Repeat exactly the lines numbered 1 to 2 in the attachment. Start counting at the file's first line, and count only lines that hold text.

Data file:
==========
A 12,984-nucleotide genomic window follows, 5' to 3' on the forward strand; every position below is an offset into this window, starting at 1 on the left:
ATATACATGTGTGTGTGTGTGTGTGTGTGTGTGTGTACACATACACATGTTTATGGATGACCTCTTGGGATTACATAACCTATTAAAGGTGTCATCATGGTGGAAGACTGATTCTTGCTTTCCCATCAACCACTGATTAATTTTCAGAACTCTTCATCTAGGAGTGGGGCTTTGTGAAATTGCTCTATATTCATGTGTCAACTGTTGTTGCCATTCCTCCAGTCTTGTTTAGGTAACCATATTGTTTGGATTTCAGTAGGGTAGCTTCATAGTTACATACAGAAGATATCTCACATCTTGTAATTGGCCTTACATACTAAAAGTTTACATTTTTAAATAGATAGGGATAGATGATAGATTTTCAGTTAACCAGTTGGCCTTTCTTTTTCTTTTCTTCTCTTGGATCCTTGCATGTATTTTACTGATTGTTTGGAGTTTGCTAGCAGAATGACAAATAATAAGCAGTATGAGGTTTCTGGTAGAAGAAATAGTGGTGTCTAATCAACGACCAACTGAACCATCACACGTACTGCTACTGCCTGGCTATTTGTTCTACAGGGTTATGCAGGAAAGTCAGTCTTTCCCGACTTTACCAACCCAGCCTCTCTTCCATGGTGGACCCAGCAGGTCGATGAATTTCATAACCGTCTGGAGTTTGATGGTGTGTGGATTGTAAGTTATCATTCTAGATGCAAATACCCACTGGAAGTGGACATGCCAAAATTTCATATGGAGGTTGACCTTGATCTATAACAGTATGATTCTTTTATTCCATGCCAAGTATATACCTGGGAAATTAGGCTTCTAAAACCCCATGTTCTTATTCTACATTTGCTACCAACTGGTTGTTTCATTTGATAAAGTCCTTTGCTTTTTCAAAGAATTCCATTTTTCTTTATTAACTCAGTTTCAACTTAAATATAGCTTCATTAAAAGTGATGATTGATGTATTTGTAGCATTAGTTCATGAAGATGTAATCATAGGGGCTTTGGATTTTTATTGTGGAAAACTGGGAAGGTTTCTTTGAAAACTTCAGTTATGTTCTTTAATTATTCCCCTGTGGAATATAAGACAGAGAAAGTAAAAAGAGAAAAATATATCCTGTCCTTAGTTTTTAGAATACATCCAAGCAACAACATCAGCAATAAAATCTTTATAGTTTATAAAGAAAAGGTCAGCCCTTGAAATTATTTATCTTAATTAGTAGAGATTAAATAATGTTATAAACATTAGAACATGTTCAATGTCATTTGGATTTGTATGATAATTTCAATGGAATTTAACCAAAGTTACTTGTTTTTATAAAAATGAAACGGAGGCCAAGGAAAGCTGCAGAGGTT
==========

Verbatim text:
A 12,984-nucleotide genomic window follows, 5' to 3' on the forward strand; every position below is an offset into this window, starting at 1 on the left:
ATATACATGTGTGTGTGTGTGTGTGTGTGTGTGTGTACACATACACATGTTTATGGATGACCTCTTGGGATTACATAACCTATTAAAGGTGTCATCATGGTGGAAGACTGATTCTTGCTTTCCCATCAACCACTGATTAATTTTCAGAACTCTTCATCTAGGAGTGGGGCTTTGTGAAATTGCTCTATATTCATGTGTCAACTGTTGTTGCCATTCCTCCAGTCTTGTTTAGGTAACCATATTGTTTGGATTTCAGTAGGGTAGCTTCATAGTTACATACAGAAGATATCTCACATCTTGTAATTGGCCTTACATACTAAAAGTTTACATTTTTAAATAGATAGGGATAGATGATAGATTTTCAGTTAACCAGTTGGCCTTTCTTTTTCTTTTCTTCTCTTGGATCCTTGCATGTATTTTACTGATTGTTTGGAGTTTGCTAGCAGAATGACAAATAATAAGCAGTATGAGGTTTCTGGTAGAAGAAATAGTGGTGTCTAATCAACGACCAACTGAACCATCACACGTACTGCTACTGCCTGGCTATTTGTTCTACAGGGTTATGCAGGAAAGTCAGTCTTTCCCGACTTTACCAACCCAGCCTCTCTTCCATGGTGGACCCAGCAGGTCGATGAATTTCATAACCGTCTGGAGTTTGATGGTGTGTGGATTGTAAGTTATCATTCTAGATGCAAATACCCACTGGAAGTGGACATGCCAAAATTTCATATGGAGGTTGACCTTGATCTATAACAGTATGATTCTTTTATTCCATGCCAAGTATATACCTGGGAAATTAGGCTTCTAAAACCCCATGTTCTTATTCTACATTTGCTACCAACTGGTTGTTTCATTTGATAAAGTCCTTTGCTTTTTCAAAGAATTCCATTTTTCTTTATTAACTCAGTTTCAACTTAAATATAGCTTCATTAAAAGTGATGATTGATGTATTTGTAGCATTAGTTCATGAAGATGTAATCATAGGGGCTTTGGATTTTTATTGTGGAAAACTGGGAAGGTTTCTTTGAAAACTTCAGTTATGTTCTTTAATTATTCCCCTGTGGAATATAAGACAGAGAAAGTAAAAAGAGAAAAATATATCCTGTCCTTAGTTTTTAGAATACATCCAAGCAACAACATCAGCAATAAAATCTTTATAGTTTATAAAGAAAAGGTCAGCCCTTGAAATTATTTATCTTAATTAGTAGAGATTAAATAATGTTATAAACATTAGAACATGTTCAATGTCATTTGGATTTGTATGATAATTTCAATGGAATTTAACCAAAGTTACTTGTTTTTATAAAAATGAAACGGAGGCCAAGGAAAGCTGCAGAGGTT